Zabuton, Kensuke Todo, 2013, mild steel, 26 x 70 x 68 cm, Arthur Roe Collection Melbourne. Photo by Stuart Hay.

Zabuton, Kensuke Todo, 2013, mild steel, 26 x 70 x 68 cm, Arthur Roe Collection Melbourne. Photo by Stuart Hay.

Exhibition space: Kensuke Todo

Steel bashed into the shape of a cushion, weighed down by a steel box. An 'apex' traveling downwards. A set of stairs lying sideways on the floor.

The contradictions of ANU graduate KENSUKE TODO's work leave the viewer in peaceful awe of the tension and beauty he creates through just one medium - mild steel. GEORGIA NIELSEN explores.

It doesn't seem possible to create the illusion of softness and warmth with a material like steel, but that is exactly what Kensuke Todo has achieved in his self-titled exhibition Kensuke Todo which is showing at the Drill Hall Gallery.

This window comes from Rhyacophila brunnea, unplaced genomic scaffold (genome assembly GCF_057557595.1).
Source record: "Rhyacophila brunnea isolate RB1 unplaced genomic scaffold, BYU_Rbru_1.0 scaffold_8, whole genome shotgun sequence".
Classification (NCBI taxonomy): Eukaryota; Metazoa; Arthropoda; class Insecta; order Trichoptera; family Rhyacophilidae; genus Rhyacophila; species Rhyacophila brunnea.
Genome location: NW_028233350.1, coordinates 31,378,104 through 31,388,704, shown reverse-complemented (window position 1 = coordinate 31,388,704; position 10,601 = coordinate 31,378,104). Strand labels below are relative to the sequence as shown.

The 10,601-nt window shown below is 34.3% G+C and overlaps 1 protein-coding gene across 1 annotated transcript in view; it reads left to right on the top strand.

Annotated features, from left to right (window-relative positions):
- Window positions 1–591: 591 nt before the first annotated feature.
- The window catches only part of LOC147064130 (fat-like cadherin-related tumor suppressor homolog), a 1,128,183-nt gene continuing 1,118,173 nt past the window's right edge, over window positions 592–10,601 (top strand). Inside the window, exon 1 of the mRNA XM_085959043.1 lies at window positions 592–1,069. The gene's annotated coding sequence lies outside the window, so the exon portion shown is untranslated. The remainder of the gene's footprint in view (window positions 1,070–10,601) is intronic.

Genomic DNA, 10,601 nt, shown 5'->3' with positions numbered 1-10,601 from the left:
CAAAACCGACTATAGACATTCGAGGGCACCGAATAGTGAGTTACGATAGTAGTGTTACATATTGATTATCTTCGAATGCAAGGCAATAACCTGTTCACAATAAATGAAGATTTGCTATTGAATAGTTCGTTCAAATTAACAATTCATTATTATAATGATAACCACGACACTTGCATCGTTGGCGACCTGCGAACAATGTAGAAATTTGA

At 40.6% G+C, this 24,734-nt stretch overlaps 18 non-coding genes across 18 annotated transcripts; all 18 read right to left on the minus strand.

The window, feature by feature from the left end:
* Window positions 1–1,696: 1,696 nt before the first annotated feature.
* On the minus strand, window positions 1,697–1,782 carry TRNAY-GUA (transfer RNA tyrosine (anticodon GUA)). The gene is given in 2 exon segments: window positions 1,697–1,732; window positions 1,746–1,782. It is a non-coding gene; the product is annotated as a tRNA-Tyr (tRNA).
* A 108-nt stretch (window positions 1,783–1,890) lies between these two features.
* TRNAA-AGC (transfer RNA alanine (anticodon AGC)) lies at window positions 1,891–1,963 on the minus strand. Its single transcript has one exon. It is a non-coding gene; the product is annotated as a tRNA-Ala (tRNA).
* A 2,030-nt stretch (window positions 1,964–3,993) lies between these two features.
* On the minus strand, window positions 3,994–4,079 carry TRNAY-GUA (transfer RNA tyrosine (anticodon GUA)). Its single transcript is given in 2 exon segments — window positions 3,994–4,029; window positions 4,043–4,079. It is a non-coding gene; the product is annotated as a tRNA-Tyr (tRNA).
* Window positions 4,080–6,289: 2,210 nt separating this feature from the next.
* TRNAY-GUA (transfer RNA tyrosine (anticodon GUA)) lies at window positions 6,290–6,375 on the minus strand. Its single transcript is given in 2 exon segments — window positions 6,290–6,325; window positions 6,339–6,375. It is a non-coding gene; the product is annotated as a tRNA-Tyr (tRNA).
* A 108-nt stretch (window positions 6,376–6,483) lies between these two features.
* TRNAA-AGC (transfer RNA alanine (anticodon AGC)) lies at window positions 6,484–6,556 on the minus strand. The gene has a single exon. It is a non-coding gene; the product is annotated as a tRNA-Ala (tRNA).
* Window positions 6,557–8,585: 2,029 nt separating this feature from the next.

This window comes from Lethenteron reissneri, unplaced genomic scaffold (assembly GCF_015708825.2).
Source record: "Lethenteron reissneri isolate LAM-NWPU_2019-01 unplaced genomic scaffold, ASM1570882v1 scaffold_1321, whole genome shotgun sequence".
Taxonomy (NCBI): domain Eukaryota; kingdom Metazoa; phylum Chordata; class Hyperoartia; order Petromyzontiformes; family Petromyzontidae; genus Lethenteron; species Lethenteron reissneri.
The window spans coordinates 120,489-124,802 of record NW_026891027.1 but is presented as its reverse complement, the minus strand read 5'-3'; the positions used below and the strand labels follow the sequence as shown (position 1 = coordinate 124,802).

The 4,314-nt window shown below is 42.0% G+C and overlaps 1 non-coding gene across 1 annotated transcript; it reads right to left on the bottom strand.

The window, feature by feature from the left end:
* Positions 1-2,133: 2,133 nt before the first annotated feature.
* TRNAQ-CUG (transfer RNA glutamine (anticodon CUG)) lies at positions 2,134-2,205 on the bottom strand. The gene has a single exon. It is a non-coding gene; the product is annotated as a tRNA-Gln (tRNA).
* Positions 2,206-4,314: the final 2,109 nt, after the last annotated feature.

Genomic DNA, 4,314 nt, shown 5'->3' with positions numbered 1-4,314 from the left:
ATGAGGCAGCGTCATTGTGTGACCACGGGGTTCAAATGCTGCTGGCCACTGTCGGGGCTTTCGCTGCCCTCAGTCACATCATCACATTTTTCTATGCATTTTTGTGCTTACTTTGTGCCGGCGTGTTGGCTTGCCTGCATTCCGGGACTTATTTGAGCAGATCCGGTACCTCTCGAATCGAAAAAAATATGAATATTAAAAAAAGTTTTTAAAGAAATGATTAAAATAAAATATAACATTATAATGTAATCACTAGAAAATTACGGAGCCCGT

The works, past and present, of the Japanese-born sculptor turned Canberra-resident, have been brought together in this latest exhibition by curator Peter Haynes.

The exhibition explores two sides of Todo's art: those parts of the built environment that move people from place to place and the juxtaposition between soft and hard, animate and inanimate.

Apex speaks to the architectural sources that contribute to Todo's work. Haynes says the piece questions its viewers with its enigmatic design.

"The serrated elements resemble stairs but those on the right-hand arm face downwards and thus question the reliability of accepting resemblance as reality in Todo's art."

Todo continues this idea with the title which suggests the highest part of something forming towards a point. And yet the piece reflects the opposite with the two arms of the work traveling downwards towards an 'apex' at the base.

In using his chosen medium - mild steel - Todo has become a quasi-blacksmith.